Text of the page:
Principal Investigator: Yong Rak Kim
Sponsors & Partners
Nebraska Department of Roads
About this Project
Brief Project Description & Background
The primary objective of this research is to develop a database of dynamic (and resilient) modulus values of various materials used in Nebraska using the UTM-25kN testing facilities for the New Mechanistic-Empirical Pavement Design Guide (MEPDG). In addition to the direct laboratory testing of the representative Nebraska pavement materials for Level 1 design inputs, surrogate methods such as the use of Witczak's predictive equations and the use of default resilient moduli based on Nebraska soil classification data (Level 2 and /or Level 3 design inputs) will be evaluated to investigate their applicability for the design of pavements that are normally subject to low traffic volume.
The primary objective of this research is to develop a database of dynamic (and resilient) modulus values of various materials used in Nebraska using the UTM-25kN testing facilities.
The experience and database obtained from this research will help the Nebraska Department of Roads (NDOR) Materials, Pavement and Maintenance (MPM) Unit implement the moduli testing in its laboratory.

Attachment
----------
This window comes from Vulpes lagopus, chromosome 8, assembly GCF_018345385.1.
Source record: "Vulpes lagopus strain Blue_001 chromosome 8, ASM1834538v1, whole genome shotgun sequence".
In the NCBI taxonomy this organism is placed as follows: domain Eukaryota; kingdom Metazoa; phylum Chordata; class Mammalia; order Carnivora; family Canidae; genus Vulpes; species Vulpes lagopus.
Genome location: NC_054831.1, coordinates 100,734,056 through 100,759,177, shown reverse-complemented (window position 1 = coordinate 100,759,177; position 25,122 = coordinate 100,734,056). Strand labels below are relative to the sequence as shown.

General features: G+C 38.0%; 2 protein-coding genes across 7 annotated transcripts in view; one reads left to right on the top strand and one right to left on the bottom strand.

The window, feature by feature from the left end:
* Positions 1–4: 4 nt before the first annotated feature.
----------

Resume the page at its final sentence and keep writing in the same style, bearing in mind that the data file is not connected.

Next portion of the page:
As a step-wise implementation effort of the Mechanistic-Empirical Pavement Design Guide (MEPDG) for the design and analysis of Nebraska flexible pavement systems, this research develops a database of layer moduli â€” dynamic modulus, creep compliance, and resilient modulus â€” of various pavement materials used in Nebraska. The database includes all three design input levels. Direct laboratory tests of the representative Nebraska pavement materials are conducted for Level 1 design inputs, and surrogate methods, such as the use of Witczakâ€™s predictive equations and the use of default resilient moduli based on soil classification data, are evaluated to include Level 2 and/or Level 3 design inputs. Test results and layer modulus values are summarized in Appendices. Modulus values characterized for each design level are then input into the MEPDG software to investigate level-dependent performance sensitivity of typical asphalt pavements. The MEPDG performance simulation results then reveal any insights into the applicability of different modulus input levels for the design of typical Nebraska pavements. Significant results and findings are presented in this report.